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Home Ben Greenfield Corner Cure Cancer with Exercise? Dr. Incledon’s Oxygen Therapy
Ben Greenfield Corner

Cure Cancer with Exercise? Dr. Incledon’s Oxygen Therapy


From podcast: https://bengreenfieldlife.com/podcast/thomas-incledon/

[00:00:00] Introduction

[00:01:27] Who is Dr. Thomas Incledon and what does he do?

[00:06:06] Treating cancer with exercise and oxygen therapy

[00:09:04] How does exercise with oxygen therapy kill cancer?

[00:12:28] The effect of intermittent hypoxic training and hyperbaric

[00:15:28] Dr. Incledon’s team

[00:16:58] Causenta Clinic tour – oxygen therapy equipment

[00:19:30] The benefits of red lights

[00:21:02] Electrical muscle stimulation and Neuro 20 EMS suite

[00:25:38] Cancer patient gene testing

[00:28:55] The risks of hypoxic training

[00:30:57] Blood flow restriction

[00:32:17] Other exercising strategies

[00:35:36] Combining red light with PEMF

[00:37:47] Ben going through the demo procedure

[00:49:11] Closing the Podcast

[00:50:16] End of Podcast

[00:51:17] Legal Disclaimer

Ben:  My name is Ben Greenfield. And, on this episode of the Ben Greenfield Life podcast.

Thomas:  I saw a lot of different medical conditions from neurological conditions to autoimmune conditions to cancer that people were responding. And so, I was hired by a company to investigate how is this working. And so, I said, “Well, one possible mechanism is through the immune system.” So, I really focused on running a lot of tests over different protocols.” And, we came up with a couple of findings that I didn’t see anywhere on the internet. I didn’t see anywhere in a classic research that everybody talks about, the stepwise progression therapy from some of the older textbooks on anaerobic threshold training and stuff like that. And basically, what I saw is that if we got people breathing oxygen, once they got between 500 and 1,000 calories, their tumor started to shrink. With time, the exercise with oxygen therapy increases the magnitude of the response, so more cells going out killing but also increases the precision. They’re not just killing anything, they’re killing cancer.

Ben:  Fitness, nutrition, biohacking, longevity, life optimization, spirituality and a whole lot more. Welcome to the Ben Greenfield Life show. Are you ready to hack your life? Let’s do this.

So, I’ve known about this guy for years, an OG in, I don’t know if you’d call it medicine or health or fitness or perhaps all three. His name is Dr. Thomas Incledon. And, I’ve read some of the things he’s written. I’ve listened to some of his interviews. And again, I’ve known about him for a while, but really have never had the chance to interview Tom until now. And Tom, you’re probably best equipped to explain to people what your background is, what exactly it is that you do here. We’re sitting here at Causenta in Scottsdale, C-A-U-S-E-N-T-A. If you want the shownotes, you want to check this place out. I’ll link to everything Tom and I talk about at BenGreenfieldLife.com/Causenta. Again, C-A-U-S-E-N-T-A.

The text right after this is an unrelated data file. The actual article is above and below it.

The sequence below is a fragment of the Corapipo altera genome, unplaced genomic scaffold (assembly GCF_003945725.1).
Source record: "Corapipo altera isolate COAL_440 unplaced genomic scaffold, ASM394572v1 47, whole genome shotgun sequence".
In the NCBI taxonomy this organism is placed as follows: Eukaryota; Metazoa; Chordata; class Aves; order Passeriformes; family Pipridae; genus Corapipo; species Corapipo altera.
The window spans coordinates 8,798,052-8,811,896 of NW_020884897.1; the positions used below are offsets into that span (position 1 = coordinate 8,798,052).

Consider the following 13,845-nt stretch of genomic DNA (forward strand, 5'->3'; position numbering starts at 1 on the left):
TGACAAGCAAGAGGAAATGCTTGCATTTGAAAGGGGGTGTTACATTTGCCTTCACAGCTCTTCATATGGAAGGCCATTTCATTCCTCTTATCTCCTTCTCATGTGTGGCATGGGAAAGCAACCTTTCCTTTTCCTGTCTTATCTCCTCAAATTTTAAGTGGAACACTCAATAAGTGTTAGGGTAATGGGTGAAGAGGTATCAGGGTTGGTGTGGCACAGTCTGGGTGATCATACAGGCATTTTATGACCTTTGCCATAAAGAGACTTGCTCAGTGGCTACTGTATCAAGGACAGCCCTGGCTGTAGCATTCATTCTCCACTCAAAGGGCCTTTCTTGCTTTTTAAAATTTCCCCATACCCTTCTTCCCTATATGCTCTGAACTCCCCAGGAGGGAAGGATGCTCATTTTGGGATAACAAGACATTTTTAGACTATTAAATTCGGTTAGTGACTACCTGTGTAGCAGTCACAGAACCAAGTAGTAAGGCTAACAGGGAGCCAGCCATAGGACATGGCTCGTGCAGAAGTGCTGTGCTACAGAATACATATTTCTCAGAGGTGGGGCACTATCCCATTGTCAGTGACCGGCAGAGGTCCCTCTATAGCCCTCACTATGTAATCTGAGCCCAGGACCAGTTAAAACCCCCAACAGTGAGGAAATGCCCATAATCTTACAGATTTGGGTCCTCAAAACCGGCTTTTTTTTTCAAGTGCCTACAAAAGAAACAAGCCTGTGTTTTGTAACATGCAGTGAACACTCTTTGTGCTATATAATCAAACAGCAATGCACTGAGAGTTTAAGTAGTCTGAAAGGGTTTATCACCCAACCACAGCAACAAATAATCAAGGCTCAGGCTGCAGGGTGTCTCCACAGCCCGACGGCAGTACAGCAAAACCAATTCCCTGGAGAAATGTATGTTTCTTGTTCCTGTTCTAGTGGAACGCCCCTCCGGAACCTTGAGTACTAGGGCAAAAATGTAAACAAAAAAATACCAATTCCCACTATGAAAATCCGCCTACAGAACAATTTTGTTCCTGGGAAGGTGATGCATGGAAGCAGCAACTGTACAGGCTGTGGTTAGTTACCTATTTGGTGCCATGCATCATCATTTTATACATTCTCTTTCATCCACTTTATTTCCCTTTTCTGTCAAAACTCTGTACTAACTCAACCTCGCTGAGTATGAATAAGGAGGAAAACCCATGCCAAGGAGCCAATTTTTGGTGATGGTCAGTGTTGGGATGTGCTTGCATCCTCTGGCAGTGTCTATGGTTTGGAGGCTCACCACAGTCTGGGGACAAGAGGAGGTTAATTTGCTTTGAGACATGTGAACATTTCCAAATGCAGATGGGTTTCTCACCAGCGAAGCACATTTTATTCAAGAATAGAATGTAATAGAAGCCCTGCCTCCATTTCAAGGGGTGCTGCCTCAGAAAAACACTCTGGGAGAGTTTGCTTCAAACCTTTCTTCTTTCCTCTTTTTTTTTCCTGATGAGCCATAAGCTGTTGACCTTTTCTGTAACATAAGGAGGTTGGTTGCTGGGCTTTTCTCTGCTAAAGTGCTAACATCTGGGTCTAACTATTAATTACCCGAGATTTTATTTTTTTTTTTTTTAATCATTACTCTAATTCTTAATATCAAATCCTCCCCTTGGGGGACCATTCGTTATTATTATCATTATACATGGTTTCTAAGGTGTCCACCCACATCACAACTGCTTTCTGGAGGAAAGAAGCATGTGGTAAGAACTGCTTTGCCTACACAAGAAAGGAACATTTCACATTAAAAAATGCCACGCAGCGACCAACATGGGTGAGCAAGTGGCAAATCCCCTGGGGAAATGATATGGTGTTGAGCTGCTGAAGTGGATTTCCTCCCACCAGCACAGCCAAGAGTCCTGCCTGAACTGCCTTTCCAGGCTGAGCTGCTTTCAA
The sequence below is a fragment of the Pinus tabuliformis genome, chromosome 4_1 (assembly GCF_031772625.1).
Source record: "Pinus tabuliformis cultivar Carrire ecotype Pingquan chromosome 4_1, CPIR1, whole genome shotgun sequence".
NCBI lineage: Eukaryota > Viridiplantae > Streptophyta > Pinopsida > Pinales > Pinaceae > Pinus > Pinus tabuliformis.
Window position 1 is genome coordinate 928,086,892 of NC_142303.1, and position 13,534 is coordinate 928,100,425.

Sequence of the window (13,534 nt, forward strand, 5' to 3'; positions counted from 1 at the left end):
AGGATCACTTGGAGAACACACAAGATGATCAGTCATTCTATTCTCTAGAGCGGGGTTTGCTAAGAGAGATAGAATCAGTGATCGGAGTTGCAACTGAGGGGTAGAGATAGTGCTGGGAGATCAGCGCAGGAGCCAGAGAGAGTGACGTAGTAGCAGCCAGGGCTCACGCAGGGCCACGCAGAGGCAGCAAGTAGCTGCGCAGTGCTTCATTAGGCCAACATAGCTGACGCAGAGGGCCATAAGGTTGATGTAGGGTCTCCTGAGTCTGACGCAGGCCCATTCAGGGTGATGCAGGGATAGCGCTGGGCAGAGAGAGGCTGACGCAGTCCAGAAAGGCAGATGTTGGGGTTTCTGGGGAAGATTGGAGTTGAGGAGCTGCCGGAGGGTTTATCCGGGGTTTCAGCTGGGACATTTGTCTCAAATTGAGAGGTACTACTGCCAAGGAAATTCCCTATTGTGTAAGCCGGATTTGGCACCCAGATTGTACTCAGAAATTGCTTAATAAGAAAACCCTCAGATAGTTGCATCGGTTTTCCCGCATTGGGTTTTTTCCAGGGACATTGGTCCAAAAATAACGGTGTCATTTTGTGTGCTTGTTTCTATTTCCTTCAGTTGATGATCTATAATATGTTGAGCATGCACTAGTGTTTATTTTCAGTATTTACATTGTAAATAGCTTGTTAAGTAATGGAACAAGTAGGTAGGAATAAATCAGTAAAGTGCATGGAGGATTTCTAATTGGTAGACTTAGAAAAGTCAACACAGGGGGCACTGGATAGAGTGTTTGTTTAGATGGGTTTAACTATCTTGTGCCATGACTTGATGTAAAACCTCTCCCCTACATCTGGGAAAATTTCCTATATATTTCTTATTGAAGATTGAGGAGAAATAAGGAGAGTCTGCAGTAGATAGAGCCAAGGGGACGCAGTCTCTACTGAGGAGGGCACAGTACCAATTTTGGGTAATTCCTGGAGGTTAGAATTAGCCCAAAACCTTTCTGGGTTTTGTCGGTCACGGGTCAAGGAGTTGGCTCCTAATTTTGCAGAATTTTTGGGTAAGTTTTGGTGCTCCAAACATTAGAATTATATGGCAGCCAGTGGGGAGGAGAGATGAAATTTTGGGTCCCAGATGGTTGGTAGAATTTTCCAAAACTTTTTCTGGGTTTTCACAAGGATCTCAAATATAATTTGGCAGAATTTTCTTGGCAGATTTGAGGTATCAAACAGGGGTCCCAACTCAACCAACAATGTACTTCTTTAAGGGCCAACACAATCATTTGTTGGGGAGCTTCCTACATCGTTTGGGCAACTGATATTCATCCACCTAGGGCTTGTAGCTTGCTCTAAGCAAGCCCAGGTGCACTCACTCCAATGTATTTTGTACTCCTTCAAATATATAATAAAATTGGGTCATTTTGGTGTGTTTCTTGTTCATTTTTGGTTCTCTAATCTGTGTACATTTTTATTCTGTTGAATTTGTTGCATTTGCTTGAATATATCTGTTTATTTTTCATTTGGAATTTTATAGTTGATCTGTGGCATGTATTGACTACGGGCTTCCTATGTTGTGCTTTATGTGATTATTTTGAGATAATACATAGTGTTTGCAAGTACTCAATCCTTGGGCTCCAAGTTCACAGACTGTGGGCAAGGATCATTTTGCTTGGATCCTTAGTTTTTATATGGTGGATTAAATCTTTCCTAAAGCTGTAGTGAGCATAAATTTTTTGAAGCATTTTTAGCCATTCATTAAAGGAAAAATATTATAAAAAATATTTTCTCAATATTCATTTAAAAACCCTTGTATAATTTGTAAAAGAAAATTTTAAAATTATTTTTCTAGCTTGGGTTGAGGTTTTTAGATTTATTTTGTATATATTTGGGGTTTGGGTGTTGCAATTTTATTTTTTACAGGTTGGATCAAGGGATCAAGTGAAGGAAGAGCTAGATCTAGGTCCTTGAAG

But Tom, tell me a little bit about what this place is, what you do and how you got into this. 

Thomas:  So, this place has become sort of this constantly expanding giant collection of tech technology from around the world.

Ben:  Sounds like my basement.

Thomas:  Yeah. So, the difference, always keep in mind, is we actually could put catheters in people’s arms and we could collect data pre- and post-. So, I know more about a lot of gadgets than the people that actually make the gadgets. So, they’ll tell me stuff like, “Oh, my machine gets more nutrients in a cell.” I’m like, “No, it doesn’t.” And like, “How do you know?” “Well, because I’ve actually measured over a thousand people doing it.” Because the people come here, basically they’re curious. They want to know, “Is this helping me or not?” So, we basically focus on measuring molecules that everybody needs to know about, but most people, it’s not attractive enough to them or they don’t understand how to interpret it or it’s just not something in their normal wheelhouse. We’re in a world where instant gratification. I want to use it. I want results yesterday, right?

Ben:  Yeah.

Thomas:  And so, I mean, I still operate on that myself but then at a certain point, you’re like, “Hey, how do I notice it’s helping me giving it time or money or whatever effort you’re putting into it?” You want to know, is it not conflicting with something else you’re doing? So basically, what we started doing is we started giving people the opportunity to come in here and think of it as they could do their own n of 1 study. So, whether someone wants to just lift weights and I can draw their blood and measure all the stuff around a workout or whether someone wants to run. It doesn’t really matter what you want to do. We could just basically measure anything you want before immediately after and then multiple time points later.

So, from that, I’ve been able to discover things like no one else in the world has been ever to discover. So, for example, I first learned about exercise with oxygen therapy around 2015. Other guys already talking about it before then, but I looked at every single guy was just reposting the same thing everybody else was posting. I’m like, “Who did you measure?” “Well, no one.” “So, you’re saying these things happen but you never put a catheter in a guy’s arm, drew his blood, and see what happens?”

Ben:  Right, besides maybe a pulse ox.